Predictive computation of the nonlinear dynamical responses of gap-supported tubes subjected to flow excitation has been the subject of very active research. Nevertheless, experimental results are still very important, for validation of the theoretical predictions as well as for asserting the integrity of field components. Because carefully instrumented test tubes and tube-supports are seldom possible, due to space limitations and to the severe environment conditions, there is a need for robust techniques capable of extracting, from the actual vibratory response data, information that is relevant for asserting the components integrity. The dynamical contact/impact (vibro-impact) forces are of paramount significance, as are the tube/support gaps. Following our previous studies in this area using wave-propagation techniques (De Araújo, Antunes, and Piteau, 1998, “Remote Identification of Impact Forces on Loosely Supported Tubes: Part 1—Basic Theory and Experiments,” J. Sound Vib., 215, pp. 1015–1041; Antunes, Paulino, and Piteau, 1998, “Remote Identification of Impact Forces on Loosely Supported Tubes: Part 2—Complex Vibro-Impact Motions,” J. Sound Vib., 215, pp. 1043–1064; Paulino, Antunes, and Izquierdo, 1999, “Remote Identification of Impact Forces on Loosely Supported Tubes: Analysis of Multi-Supported Systems,” ASME J. Pressure Vessel Technol., 121, pp. 61–70), we apply modal methods in the present paper for extracting such information. The dynamical support forces, as well as the vibratory responses at the support locations, are identified from one or several vibratory response measurements at remote transducers, from which the support gaps can be inferred. As for most inverse problems, the identification results may prove quite sensitive to noise and modeling errors. Therefore, topics discussed in the paper include regularization techniques to mitigate the effects of nonmeasured noise perturbations. In particular, a method is proposed to improve the identification of contact forces at the supports when the system is excited by an unknown distributed turbulence force field. The extensive identification results presented are based on realistic numerical simulations of gap-supported tubes subjected to flow turbulence excitation. We can thus confront the identified dynamical support contact forces and vibratory motions at the gap-support with the actual values stemming from the original nonlinear computations. The important topic of dealing with the imperfect knowledge of the modal parameters used to build the inverted transfer functions is thoroughly addressed elsewhere (Debut, Delaune, and Antunes, 2009, “Identification of Nonlinear Interaction Forces Acting on Continuous Systems Using Remote Measurements of the Vibratory Responses,” Proceedings of the Seventh EUROMECH Solids Mechanics Conference (ESMC2009), Lisbon, Portugal, Sept. 7–11). Nevertheless, identifications are performed in this paper based on both the exact modes and also on randomly perturbed modal parameters. Our results show that, for the system addressed here, deterioration of the identifications is moderate when realistic errors are introduced in the modal parameters. In all cases, the identified results compare reasonably well with the real contact forces and motions at the gap-supports.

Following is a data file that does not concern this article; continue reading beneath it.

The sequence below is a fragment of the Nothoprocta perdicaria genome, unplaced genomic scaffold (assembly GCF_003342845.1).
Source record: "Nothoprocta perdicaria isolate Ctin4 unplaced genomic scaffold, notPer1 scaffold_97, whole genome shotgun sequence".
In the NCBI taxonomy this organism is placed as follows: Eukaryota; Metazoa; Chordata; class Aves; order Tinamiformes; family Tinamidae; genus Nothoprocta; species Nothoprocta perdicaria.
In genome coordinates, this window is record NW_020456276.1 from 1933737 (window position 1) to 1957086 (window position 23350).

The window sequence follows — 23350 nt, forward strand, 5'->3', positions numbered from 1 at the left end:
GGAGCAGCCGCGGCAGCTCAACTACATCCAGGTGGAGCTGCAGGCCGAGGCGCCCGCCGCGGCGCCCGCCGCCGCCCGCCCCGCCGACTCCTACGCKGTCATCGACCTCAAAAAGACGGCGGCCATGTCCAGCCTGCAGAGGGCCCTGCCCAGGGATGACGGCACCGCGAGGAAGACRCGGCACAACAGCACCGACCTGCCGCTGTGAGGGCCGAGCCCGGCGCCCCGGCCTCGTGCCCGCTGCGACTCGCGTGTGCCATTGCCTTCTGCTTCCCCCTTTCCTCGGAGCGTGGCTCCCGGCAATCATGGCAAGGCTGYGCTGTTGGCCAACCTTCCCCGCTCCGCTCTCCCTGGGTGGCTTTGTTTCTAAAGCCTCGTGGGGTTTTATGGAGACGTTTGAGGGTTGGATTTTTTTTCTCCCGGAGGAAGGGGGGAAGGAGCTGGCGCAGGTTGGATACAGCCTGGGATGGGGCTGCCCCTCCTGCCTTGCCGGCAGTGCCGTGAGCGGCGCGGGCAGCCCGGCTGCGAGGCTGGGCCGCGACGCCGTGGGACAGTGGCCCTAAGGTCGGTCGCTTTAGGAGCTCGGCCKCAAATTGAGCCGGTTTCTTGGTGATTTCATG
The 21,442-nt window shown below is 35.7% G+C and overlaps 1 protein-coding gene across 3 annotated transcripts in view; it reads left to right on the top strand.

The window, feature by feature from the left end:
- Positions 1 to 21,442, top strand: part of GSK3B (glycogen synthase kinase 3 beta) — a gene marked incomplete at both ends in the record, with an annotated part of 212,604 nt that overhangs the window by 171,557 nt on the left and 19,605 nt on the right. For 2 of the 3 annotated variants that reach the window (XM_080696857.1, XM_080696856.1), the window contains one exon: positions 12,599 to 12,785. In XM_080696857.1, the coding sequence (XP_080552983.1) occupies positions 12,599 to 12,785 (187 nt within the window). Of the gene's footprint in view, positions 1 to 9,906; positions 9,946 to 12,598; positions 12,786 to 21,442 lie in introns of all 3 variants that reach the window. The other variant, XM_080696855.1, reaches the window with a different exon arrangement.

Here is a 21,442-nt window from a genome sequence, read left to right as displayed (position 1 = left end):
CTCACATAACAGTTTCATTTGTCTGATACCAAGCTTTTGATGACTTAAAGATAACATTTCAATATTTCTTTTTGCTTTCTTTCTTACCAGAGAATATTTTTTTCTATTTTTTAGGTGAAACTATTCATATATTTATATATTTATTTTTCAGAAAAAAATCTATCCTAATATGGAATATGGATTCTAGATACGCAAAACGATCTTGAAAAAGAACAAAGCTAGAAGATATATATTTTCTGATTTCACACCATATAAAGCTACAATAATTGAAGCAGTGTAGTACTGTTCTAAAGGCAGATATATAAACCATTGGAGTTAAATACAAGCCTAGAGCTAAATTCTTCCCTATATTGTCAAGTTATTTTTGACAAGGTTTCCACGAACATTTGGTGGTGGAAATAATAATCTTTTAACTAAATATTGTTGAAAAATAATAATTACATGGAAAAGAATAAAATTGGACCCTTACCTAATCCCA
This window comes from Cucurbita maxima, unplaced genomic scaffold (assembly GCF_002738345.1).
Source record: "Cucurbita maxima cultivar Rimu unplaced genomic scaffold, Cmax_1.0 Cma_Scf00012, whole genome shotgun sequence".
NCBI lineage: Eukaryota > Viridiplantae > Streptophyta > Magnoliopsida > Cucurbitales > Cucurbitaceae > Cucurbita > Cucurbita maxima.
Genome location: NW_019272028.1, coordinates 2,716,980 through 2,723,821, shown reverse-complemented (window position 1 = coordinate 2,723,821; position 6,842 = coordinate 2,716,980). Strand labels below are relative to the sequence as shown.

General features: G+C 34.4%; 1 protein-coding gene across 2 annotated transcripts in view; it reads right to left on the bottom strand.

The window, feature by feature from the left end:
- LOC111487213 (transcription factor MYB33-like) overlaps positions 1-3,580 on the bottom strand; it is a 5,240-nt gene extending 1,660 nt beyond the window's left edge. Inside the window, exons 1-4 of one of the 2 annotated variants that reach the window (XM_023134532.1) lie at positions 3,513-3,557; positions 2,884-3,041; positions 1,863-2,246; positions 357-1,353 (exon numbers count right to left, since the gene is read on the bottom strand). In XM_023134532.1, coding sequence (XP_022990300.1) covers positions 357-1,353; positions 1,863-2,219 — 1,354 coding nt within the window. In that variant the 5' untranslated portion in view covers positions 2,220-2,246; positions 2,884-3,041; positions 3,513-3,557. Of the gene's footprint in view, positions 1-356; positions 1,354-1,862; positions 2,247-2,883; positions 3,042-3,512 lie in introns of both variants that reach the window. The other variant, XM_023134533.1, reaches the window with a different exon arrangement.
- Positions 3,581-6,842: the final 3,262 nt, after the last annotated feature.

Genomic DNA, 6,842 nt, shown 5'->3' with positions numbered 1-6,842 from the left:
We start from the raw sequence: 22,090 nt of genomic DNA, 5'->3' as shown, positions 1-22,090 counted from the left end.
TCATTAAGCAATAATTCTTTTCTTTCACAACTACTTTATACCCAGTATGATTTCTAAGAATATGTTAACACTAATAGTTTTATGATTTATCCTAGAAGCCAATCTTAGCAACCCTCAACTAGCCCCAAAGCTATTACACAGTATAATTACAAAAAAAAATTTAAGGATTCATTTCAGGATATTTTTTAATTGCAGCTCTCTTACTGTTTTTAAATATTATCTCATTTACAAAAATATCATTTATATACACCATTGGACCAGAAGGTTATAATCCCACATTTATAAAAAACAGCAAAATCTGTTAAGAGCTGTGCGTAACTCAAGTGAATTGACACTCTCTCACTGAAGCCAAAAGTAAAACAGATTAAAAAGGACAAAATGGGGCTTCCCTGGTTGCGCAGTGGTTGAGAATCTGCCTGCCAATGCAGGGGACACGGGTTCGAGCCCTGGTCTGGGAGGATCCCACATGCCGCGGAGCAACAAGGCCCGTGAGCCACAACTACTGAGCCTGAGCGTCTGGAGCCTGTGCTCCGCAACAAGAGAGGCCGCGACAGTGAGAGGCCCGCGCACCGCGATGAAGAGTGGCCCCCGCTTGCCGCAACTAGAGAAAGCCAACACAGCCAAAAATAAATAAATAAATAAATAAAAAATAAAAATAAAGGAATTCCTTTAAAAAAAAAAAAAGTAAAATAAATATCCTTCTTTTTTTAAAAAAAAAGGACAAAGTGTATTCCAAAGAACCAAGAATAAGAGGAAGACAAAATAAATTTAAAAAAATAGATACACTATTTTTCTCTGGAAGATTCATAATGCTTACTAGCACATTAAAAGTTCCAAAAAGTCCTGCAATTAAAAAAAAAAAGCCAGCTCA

Modal Techniques for Remote Identification of Nonlinear Reactions at Gap-Supported Tubes Under Turbulent Excitation
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Delaune, X., Antunes, J., Debut, V., Piteau, P., and Borsoi, L. (May 5, 2010). "Modal Techniques for Remote Identification of Nonlinear Reactions at Gap-Supported Tubes Under Turbulent Excitation." ASME. J. Pressure Vessel Technol. June 2010; 132(3): 031801. https://doi.org/10.1115/1.4001077
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